So, you’ve just bought your first set of party printables and aren’t sure about the next step? Getting your invitation and decor designed is the first part of the process. Read on as we break it down for you!
Printable poster by MooiCo – available in a range of themes
File types used for party printables
Printable files will almost always be delivered in PDF or JPG format.
PDF is better for printing because there is a good output of colour and quality, and the software that creates PDF files tends to have better text handling capabilities.
In addition, if it is a file that is editable, PDF software is the only type of software that would allow this possibility.
PDF readers tend to come pre-installed into computers and devices, but one of the best free ones on the market is Adobe Reader.
JPG format is best for sending digital invitations.
Paper for printing party printables
Your invitations and decor will look much better if they are printed on cardstock. Stick with white but varying shades of creams and beiges are available from stores (if you are also printing other decor items that are patterned, white is probably best). If you’re printing at home, know that the cheapest cardstock option is to buy a ream of 200gsm from Officeworks.
Photo paper and textured and shimmery card from specialty paper shops will look great and help give a luxe look but are pricier.
Work out how many of each invitation or decor item you can get onto a page too, as most papers come in A4 sizes. For invitations, photo paper definitely does come in smaller rectangular sizes which you should be able to fit into a standard size envelope favoured by Australia Post (invitation sizes can be found further down).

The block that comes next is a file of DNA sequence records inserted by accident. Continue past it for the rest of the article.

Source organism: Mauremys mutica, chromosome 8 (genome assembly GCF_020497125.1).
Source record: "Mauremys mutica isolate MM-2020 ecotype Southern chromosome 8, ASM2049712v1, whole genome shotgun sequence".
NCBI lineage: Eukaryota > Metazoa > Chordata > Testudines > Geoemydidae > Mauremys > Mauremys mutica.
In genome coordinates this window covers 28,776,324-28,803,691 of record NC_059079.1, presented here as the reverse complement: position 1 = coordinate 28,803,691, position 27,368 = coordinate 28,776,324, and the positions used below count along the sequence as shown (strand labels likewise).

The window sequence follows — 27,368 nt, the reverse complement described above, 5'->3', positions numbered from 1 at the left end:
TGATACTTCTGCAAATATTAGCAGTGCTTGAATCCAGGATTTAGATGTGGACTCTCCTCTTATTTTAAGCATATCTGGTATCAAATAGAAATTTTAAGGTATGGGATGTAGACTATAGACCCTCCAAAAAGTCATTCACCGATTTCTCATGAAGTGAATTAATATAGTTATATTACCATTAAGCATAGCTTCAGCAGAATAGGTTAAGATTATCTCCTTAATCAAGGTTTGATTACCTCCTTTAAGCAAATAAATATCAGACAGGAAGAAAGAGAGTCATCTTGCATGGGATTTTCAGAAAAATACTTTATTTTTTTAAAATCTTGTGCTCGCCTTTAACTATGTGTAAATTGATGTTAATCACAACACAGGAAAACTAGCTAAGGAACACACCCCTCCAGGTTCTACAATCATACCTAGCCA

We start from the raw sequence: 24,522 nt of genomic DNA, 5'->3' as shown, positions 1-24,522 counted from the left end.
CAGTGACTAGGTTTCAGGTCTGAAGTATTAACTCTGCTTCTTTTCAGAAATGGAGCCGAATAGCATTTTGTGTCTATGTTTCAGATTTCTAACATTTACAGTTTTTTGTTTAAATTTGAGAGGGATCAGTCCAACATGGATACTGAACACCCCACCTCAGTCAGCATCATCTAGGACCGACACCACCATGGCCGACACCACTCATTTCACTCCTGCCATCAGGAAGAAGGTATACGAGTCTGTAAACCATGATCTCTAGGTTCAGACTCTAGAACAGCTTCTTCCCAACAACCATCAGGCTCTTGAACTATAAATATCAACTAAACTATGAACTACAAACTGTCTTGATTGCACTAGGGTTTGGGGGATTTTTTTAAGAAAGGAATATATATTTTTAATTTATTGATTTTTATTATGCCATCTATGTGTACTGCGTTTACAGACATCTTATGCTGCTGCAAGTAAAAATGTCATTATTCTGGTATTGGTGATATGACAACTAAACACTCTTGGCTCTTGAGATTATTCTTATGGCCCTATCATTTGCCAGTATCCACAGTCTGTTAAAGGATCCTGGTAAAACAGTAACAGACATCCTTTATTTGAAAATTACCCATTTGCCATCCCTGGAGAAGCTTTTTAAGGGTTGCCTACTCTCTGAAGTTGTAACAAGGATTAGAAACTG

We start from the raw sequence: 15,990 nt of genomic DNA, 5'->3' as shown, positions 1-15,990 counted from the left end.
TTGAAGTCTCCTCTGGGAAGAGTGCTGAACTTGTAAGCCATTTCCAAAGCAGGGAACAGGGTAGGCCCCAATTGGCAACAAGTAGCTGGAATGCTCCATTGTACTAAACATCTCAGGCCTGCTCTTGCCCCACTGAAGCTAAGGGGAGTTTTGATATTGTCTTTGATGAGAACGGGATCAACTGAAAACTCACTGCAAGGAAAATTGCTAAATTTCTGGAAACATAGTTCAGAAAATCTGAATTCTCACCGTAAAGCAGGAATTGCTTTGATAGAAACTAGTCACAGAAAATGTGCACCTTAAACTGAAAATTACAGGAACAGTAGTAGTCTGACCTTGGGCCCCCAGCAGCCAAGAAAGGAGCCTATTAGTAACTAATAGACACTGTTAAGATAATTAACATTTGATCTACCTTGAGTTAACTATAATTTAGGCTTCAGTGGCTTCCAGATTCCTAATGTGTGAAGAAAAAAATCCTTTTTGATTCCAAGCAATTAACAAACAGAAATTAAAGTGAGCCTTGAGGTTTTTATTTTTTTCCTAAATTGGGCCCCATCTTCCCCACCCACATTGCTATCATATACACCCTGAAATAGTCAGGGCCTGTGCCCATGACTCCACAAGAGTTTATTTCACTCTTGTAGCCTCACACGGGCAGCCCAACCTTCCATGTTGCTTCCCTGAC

For labels, you can also buy A4 sized sticker paper from Officeworks. If you are on a budget, a hack I like to do is just to print on regular paper and wrap my label with clear contact paper, especially if it is an item that might get wet. Otherwise regular old glue is fine. I do prefer spray adhesive myself, as you can control the ‘tackiness’ factor, should you wish to create a reusable label.
Whatever you do, check that the cardstock you buy works with your printer! The two things to check are the maximum thickness (GSM) your printer accepts, and whether the paper is for laser or inkjet printers.
Getting your party printables printed
You generally have the option of printing your files at home, at a store like Officeworks or sending a digital version. If sending a digital file you can skip ahead, but you might find this information handy if buying printables to use for other decor items too, which are often available.
If you have requested a standard size invitation, getting your invitations printed at Officeworks or Vistaprint will be a fairly straightforward process. This might not be the best option for you if you’re pressed for time. However, you will receive them cut to size. In addition, it’s easier to find envelopes for standard sizes (more below). For other decor items, you’ll still need to mostly do the cutting yourself. For posters, be aware that you’ll probably need to outsource the printing, and anything bigger than A3 will probably take a few days.
- 11B (90mm x 145mm)
Final steps for your party printables
When you’re done printing, there will be some cutting needed. For straight cuts, I like to use a guillotine such as this one from Fiskars. For other decor items, I tend to alternate between scissors and an X-acto knife (use a cutting mat). I also love the rounded corner look, and use a round corner cutter sometimes too.
Stress Free Guide to Party Printables – Print2day.com.au
How to print Printables – Carrielle.com
Quick Guide: Printables – Angelamariemade.com
– Written by Maria Andriopoulos